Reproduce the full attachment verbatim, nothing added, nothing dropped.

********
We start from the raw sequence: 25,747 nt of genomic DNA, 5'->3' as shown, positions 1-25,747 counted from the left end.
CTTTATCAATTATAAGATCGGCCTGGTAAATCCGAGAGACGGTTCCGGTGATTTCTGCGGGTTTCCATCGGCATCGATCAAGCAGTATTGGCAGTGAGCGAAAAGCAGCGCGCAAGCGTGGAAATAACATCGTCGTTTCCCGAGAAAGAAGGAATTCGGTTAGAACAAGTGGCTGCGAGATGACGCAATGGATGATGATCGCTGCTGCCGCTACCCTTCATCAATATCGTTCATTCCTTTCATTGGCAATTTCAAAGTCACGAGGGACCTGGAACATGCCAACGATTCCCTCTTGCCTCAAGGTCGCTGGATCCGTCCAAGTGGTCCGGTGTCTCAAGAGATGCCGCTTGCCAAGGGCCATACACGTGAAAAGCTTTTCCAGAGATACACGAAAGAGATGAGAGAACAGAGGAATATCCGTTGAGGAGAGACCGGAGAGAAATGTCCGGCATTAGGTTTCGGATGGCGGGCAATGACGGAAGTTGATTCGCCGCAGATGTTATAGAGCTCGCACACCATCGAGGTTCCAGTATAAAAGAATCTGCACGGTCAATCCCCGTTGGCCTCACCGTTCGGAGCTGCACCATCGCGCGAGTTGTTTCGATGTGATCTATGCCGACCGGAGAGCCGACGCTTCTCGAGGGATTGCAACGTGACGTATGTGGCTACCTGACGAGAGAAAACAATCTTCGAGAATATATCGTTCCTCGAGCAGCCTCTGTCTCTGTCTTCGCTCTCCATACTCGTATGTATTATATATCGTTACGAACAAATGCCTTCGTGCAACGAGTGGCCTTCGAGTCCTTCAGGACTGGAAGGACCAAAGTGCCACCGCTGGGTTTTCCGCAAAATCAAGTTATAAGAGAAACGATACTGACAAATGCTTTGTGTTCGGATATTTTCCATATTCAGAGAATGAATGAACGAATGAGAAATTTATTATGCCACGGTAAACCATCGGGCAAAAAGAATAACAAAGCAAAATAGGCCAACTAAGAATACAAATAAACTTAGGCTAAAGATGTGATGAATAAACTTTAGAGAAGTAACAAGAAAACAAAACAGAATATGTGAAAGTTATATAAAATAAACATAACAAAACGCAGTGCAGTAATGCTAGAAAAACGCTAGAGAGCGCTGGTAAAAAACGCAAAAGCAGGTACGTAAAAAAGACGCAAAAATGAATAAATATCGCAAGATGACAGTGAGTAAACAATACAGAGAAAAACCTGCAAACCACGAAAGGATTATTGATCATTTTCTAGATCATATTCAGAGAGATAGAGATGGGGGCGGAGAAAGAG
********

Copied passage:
We start from the raw sequence: 25,747 nt of genomic DNA, 5'->3' as shown, positions 1-25,747 counted from the left end.
CTTTATCAATTATAAGATCGGCCTGGTAAATCCGAGAGACGGTTCCGGTGATTTCTGCGGGTTTCCATCGGCATCGATCAAGCAGTATTGGCAGTGAGCGAAAAGCAGCGCGCAAGCGTGGAAATAACATCGTCGTTTCCCGAGAAAGAAGGAATTCGGTTAGAACAAGTGGCTGCGAGATGACGCAATGGATGATGATCGCTGCTGCCGCTACCCTTCATCAATATCGTTCATTCCTTTCATTGGCAATTTCAAAGTCACGAGGGACCTGGAACATGCCAACGATTCCCTCTTGCCTCAAGGTCGCTGGATCCGTCCAAGTGGTCCGGTGTCTCAAGAGATGCCGCTTGCCAAGGGCCATACACGTGAAAAGCTTTTCCAGAGATACACGAAAGAGATGAGAGAACAGAGGAATATCCGTTGAGGAGAGACCGGAGAGAAATGTCCGGCATTAGGTTTCGGATGGCGGGCAATGACGGAAGTTGATTCGCCGCAGATGTTATAGAGCTCGCACACCATCGAGGTTCCAGTATAAAAGAATCTGCACGGTCAATCCCCGTTGGCCTCACCGTTCGGAGCTGCACCATCGCGCGAGTTGTTTCGATGTGATCTATGCCGACCGGAGAGCCGACGCTTCTCGAGGGATTGCAACGTGACGTATGTGGCTACCTGACGAGAGAAAACAATCTTCGAGAATATATCGTTCCTCGAGCAGCCTCTGTCTCTGTCTTCGCTCTCCATACTCGTATGTATTATATATCGTTACGAACAAATGCCTTCGTGCAACGAGTGGCCTTCGAGTCCTTCAGGACTGGAAGGACCAAAGTGCCACCGCTGGGTTTTCCGCAAAATCAAGTTATAAGAGAAACGATACTGACAAATGCTTTGTGTTCGGATATTTTCCATATTCAGAGAATGAATGAACGAATGAGAAATTTATTATGCCACGGTAAACCATCGGGCAAAAAGAATAACAAAGCAAAATAGGCCAACTAAGAATACAAATAAACTTAGGCTAAAGATGTGATGAATAAACTTTAGAGAAGTAACAAGAAAACAAAACAGAATATGTGAAAGTTATATAAAATAAACATAACAAAACGCAGTGCAGTAATGCTAGAAAAACGCTAGAGAGCGCTGGTAAAAAACGCAAAAGCAGGTACGTAAAAAAGACGCAAAAATGAATAAATATCGCAAGATGACAGTGAGTAAACAATACAGAGAAAAACCTGCAAACCACGAAAGGATTATTGATCATTTTCTAGATCATATTCAGAGAGATAGAGATGGGGGCGGAGAAAGAG